Journal Issue: Marriage and Child Wellbeing Volume 15 Number 2 Fall 2005
Counting the Children
To begin thinking about gay marriage and children, it is useful to pose another question: which children? Consider three groups of children. First, there are those who are now being raised, or who would in the future be raised, by same-sex couples even if same-sex marriage were unavailable. No one knows just how many American children are being raised by same-sex couples today. The 2000 census counted about 594,000 households headed by same-sex couples, and it found children living in 27 percent of such households.3 The census did not, however, count the number of children in each home. So all we can say is that, conservatively, at least 166,000 children are being raised by gay and lesbian couples.4 Many of these children, whatever their number, would be directly affected by the introduction of same-sex marriage— a point we will return to later in this article.
On the obverse is a second group that is much larger but on which the effects, if any, of same-sex marriage are entirely unclear: children not being raised by same-sex couples—- which is to say, children being raised by opposite-sex couples, married or unmarried, or by single parents. How might same-sex marriage affect these children? Or, to put it another way, how (if at all) might homosexual marriage affect heterosexual behavior?
Some opponents, such as the journalist Maggie Gallagher and Massachusetts Governor Mitt Romney, argue that same-sex marriage will signal governmental indifference to whether families contain both a mother and a father.5 Such legal and cultural indifference, they fear, would further erode the norm of childrearing by both biological parents; more children would end up in fatherless homes. On the other hand, some advocates, such as Jonathan Rauch, argue that same-sex marriage will signal the government's (and society's) preference for marriage over other family arrangements, reinforcing marriage's status at a time when that status is under strain.6 Same-sex marriage, in this view, would encourage marriage over nonmarriage and thus would benefit adults and children alike. Still others believe that same-sex marriage will have little or no effect of any sort on heterosexual families, if only because the number of gay and lesbian couples is small. There is, however, no evidence at all that bears directly on this question, at least in the American context, because until last year same-sex marriage had never been tried in the United States.7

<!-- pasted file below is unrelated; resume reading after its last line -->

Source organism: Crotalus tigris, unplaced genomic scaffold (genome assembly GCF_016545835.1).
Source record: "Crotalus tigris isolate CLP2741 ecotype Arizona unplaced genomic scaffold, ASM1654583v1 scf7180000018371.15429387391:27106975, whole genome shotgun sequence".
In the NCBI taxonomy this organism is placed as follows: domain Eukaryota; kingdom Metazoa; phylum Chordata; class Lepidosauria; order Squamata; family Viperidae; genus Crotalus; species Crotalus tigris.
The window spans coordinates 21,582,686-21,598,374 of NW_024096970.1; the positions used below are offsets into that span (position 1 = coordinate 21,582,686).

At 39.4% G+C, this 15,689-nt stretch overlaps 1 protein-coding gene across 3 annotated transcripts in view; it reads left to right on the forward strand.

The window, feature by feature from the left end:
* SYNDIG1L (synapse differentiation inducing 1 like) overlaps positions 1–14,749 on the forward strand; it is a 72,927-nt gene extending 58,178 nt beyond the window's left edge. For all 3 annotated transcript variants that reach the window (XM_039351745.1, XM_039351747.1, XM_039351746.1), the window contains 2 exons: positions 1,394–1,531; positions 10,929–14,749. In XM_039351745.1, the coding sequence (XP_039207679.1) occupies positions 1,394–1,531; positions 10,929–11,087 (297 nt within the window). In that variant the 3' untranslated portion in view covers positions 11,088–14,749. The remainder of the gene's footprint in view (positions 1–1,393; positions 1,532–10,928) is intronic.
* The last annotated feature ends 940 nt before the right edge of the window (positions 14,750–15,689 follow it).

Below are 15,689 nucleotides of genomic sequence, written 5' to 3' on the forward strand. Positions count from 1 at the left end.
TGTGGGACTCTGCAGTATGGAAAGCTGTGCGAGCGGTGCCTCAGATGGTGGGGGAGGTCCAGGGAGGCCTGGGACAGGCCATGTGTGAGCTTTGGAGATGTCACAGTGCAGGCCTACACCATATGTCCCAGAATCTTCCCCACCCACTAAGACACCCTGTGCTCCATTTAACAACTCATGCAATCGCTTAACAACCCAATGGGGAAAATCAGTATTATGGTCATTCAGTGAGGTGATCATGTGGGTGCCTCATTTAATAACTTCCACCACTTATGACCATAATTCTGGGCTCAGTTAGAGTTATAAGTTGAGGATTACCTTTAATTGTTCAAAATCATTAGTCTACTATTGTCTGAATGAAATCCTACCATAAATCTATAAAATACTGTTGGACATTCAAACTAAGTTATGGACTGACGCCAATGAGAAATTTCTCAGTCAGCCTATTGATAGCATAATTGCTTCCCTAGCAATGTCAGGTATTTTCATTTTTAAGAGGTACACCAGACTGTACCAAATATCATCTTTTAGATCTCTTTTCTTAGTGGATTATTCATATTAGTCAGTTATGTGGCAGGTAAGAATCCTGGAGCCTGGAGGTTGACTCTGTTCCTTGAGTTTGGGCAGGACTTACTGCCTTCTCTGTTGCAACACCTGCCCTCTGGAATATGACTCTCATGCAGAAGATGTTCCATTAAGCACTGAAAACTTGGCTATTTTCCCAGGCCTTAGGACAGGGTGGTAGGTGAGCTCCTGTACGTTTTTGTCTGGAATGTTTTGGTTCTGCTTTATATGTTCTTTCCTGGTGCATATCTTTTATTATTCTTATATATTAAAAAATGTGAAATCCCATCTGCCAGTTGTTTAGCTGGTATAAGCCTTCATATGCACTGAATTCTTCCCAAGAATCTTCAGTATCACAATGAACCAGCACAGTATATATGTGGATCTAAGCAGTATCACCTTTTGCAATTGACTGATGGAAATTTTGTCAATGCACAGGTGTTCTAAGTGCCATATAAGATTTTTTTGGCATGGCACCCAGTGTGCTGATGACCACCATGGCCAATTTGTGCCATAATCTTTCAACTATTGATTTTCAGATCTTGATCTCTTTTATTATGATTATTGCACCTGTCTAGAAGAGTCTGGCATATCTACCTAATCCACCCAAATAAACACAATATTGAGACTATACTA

In principle, a third class of children might be affected by same-sex marriage: additional children, so to speak, who might grow up with same-sex couples as a direct or indirect result of the legalization of same-sex marriage. Although even many opponents of same-sex marriage believe that gay and lesbian people should be allowed to foster and adopt children under certain circumstances, they worry that legalizing same-sex marriage would send an irrevocable cultural signal that same-sex parenting and opposite-sex parenting are interchangeable, when in fact they may not be equally good for children. In any case, the advent of same-sex marriage would probably make same-sex parenting easier legally and more widely accepted socially, particularly for couples adopting children from the child welfare system. It is thus not surprising that questions about same-sex parenting come up time and again in discussions of same-sex marriage. To those questions we turn next.